Hello, hello, hello and welcome along to Parcival Plays. This site is a place for a Scottish guy in his 30's to share some of the games he is playing. This will be a variety of older games and more recent titles with most of these being by smaller or indie teams. Please feel free to comment on posts or follow me on Twitter and to drop me an email using the buttons on the right. New posts will generally be weekly on a Wednesday.


Parcival

Saturday, 29 September 2018

Ch-Ch-Ch-Ch-Changes...

No, not the David Bowie song just time to take stock and post a quick piece of IRL content.

When I started this blog little over a month ago it was on a whim and I wasn't sure I would stick it out, I've tried in the past and never got past registering the names!  My hope was to get about 50-100 views by now, in fact there have been over 600 page views by you lovely, lovely people.  As this is something that I am planning now to stick with there are a few changes I want to make.

The blog will stay as it is, with the exception of some small changes you may have seen.  A member of a community I am in on discord very kindly did some work on my logo and a new banner is in place.  Along with this we also now have a Parcival Plays Favicon rather than a Blogger generic one, and we've got rid of the orange highlights on the page and moved to a blue (which is actually one of the blues already in the logo).

It's also time to diversify a bit and you might notice some changes to the contact section in the right side bar.  Now in addition to Twitter and Email you can join my Steam Group which I have set up so that I can start posting my content as Steam Curator recommendations, but also as a route of communication with my readers.  Also for a way to chat with you and find out what you are playing or even what games you want me to try and get a look at, I have set up a Discord you can join from the widget to the right.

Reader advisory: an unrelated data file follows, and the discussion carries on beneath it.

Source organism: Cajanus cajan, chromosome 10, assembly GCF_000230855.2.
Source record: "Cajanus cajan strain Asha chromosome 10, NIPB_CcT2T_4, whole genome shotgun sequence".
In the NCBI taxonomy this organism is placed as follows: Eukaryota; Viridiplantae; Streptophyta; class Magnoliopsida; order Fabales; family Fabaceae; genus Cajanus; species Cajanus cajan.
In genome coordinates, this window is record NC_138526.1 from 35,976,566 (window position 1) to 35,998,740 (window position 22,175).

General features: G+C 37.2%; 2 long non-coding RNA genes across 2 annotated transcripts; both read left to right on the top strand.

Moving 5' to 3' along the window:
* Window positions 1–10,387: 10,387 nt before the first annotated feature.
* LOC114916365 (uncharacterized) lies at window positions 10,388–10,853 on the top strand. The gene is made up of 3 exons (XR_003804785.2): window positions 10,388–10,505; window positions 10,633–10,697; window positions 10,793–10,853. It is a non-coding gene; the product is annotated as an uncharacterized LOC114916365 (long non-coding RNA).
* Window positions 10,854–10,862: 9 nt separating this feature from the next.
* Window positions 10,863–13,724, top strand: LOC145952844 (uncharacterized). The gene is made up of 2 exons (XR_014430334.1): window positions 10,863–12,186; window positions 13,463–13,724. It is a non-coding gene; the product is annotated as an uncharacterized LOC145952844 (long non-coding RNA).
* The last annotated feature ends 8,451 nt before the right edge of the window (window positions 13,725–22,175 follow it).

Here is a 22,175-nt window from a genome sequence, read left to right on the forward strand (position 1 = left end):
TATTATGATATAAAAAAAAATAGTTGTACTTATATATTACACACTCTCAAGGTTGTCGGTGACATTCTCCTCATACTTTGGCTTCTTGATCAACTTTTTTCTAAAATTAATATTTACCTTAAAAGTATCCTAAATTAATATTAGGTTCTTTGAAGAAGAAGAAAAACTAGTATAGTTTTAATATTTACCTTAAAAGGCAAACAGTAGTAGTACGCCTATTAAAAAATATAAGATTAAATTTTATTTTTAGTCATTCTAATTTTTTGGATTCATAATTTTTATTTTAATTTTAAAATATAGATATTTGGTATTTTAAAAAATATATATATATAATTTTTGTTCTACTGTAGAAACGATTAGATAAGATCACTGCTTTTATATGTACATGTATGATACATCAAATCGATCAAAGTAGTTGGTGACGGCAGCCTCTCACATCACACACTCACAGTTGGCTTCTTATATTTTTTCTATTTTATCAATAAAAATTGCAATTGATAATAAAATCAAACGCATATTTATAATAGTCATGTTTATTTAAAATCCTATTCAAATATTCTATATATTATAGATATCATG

Finally, I've taken a tentative step and dipping my toes into the world of YouTube.  I plan to post the occasional Let's Play video of some of the games that I've covered, or ones that I feel would be easier to show rather than write a full article.  I've already posted a couple of videos of Parkasaurus and hope that as I make more videos they will only get better (I know these ones have a few issues).

For now I've not got anything else I need to say other than thanks for your ongoing support and don't hesitate to fire me a message.


Wednesday, 26 September 2018

Parkasuarus (Now In Early Access)


A few weeks ago we had a quick preview look at cute dino park builder Parkasaurus from Canadian 2-man team Washbear Studios.  I've been waiting, impatiently, for this since I first saw the announcement trailer back in November and can say the wait has definitely been worth it.  The game had originally been slated to hit Early Access back in Spring but the team took the hard decision to push the release back until they felt it was in a better state.  This has given them time to add some new dinos, new guests following feedback from the announcement trailer and fix some of their bigger bugs (they had one where any water would cause your park to flood).